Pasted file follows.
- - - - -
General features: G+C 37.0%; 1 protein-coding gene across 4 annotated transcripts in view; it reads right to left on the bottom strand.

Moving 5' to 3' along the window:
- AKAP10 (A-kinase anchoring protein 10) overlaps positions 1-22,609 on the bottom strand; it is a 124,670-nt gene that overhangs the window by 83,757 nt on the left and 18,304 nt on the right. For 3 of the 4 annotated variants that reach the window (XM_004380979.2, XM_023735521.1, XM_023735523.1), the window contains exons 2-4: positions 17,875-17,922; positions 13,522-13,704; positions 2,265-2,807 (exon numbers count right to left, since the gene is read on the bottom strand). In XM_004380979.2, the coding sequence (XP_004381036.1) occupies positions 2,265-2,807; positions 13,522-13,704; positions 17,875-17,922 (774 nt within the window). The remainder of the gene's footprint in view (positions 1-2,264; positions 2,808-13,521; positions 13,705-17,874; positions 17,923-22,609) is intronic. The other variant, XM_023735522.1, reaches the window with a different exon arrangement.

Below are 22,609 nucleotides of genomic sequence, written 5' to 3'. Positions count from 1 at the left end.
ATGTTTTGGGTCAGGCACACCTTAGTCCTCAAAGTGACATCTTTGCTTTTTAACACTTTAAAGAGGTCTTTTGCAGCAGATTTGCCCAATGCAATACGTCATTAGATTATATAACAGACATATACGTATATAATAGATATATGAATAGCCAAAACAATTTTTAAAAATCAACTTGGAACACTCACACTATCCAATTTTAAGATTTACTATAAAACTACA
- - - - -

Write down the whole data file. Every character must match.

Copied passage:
General features: G+C 37.0%; 1 protein-coding gene across 4 annotated transcripts in view; it reads right to left on the bottom strand.

Moving 5' to 3' along the window:
- AKAP10 (A-kinase anchoring protein 10) overlaps positions 1-22,609 on the bottom strand; it is a 124,670-nt gene that overhangs the window by 83,757 nt on the left and 18,304 nt on the right. For 3 of the 4 annotated variants that reach the window (XM_004380979.2, XM_023735521.1, XM_023735523.1), the window contains exons 2-4: positions 17,875-17,922; positions 13,522-13,704; positions 2,265-2,807 (exon numbers count right to left, since the gene is read on the bottom strand). In XM_004380979.2, the coding sequence (XP_004381036.1) occupies positions 2,265-2,807; positions 13,522-13,704; positions 17,875-17,922 (774 nt within the window). The remainder of the gene's footprint in view (positions 1-2,264; positions 2,808-13,521; positions 13,705-17,874; positions 17,923-22,609) is intronic. The other variant, XM_023735522.1, reaches the window with a different exon arrangement.

Below are 22,609 nucleotides of genomic sequence, written 5' to 3'. Positions count from 1 at the left end.
ATGTTTTGGGTCAGGCACACCTTAGTCCTCAAAGTGACATCTTTGCTTTTTAACACTTTAAAGAGGTCTTTTGCAGCAGATTTGCCCAATGCAATACGTCATTAGATTATATAACAGACATATACGTATATAATAGATATATGAATAGCCAAAACAATTTTTAAAAATCAACTTGGAACACTCACACTATCCAATTTTAAGATTTACTATAAAACTACA